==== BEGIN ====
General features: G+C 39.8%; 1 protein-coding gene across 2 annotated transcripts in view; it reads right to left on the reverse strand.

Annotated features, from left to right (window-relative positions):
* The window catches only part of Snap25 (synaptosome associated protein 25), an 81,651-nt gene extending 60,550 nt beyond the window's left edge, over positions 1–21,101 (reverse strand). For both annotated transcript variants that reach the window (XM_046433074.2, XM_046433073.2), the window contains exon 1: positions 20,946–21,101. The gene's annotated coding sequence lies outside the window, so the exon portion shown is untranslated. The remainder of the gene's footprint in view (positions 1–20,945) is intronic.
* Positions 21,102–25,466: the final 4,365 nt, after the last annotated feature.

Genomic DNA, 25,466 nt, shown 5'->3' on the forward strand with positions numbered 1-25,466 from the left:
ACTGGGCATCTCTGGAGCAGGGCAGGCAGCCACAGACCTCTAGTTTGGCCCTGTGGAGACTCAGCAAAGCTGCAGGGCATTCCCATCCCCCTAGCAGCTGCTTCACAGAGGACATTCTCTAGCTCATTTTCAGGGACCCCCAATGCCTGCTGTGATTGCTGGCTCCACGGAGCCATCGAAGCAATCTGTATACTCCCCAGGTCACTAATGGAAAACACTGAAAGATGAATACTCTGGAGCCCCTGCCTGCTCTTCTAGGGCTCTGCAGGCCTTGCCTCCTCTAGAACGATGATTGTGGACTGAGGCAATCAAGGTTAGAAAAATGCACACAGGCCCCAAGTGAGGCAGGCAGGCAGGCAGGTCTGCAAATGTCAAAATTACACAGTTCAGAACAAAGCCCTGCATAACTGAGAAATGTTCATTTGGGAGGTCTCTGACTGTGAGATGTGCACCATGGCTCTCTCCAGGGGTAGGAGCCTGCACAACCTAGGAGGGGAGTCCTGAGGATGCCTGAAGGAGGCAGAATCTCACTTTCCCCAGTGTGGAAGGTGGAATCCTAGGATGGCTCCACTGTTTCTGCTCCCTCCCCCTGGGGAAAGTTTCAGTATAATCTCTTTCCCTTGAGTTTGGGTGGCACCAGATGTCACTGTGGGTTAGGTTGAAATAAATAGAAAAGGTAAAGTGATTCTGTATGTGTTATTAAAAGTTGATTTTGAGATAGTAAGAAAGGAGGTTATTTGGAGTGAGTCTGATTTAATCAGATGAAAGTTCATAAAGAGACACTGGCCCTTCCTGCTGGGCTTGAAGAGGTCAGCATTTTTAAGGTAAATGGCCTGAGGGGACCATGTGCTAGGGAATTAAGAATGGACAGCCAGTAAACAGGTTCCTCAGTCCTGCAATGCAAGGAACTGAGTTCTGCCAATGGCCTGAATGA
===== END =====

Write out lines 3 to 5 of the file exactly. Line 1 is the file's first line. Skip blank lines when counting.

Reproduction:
* The window catches only part of Snap25 (synaptosome associated protein 25), an 81,651-nt gene extending 60,550 nt beyond the window's left edge, over positions 1–21,101 (reverse strand). For both annotated transcript variants that reach the window (XM_046433074.2, XM_046433073.2), the window contains exon 1: positions 20,946–21,101. The gene's annotated coding sequence lies outside the window, so the exon portion shown is untranslated. The remainder of the gene's footprint in view (positions 1–20,945) is intronic.
* Positions 21,102–25,466: the final 4,365 nt, after the last annotated feature.

Genomic DNA, 25,466 nt, shown 5'->3' on the forward strand with positions numbered 1-25,466 from the left: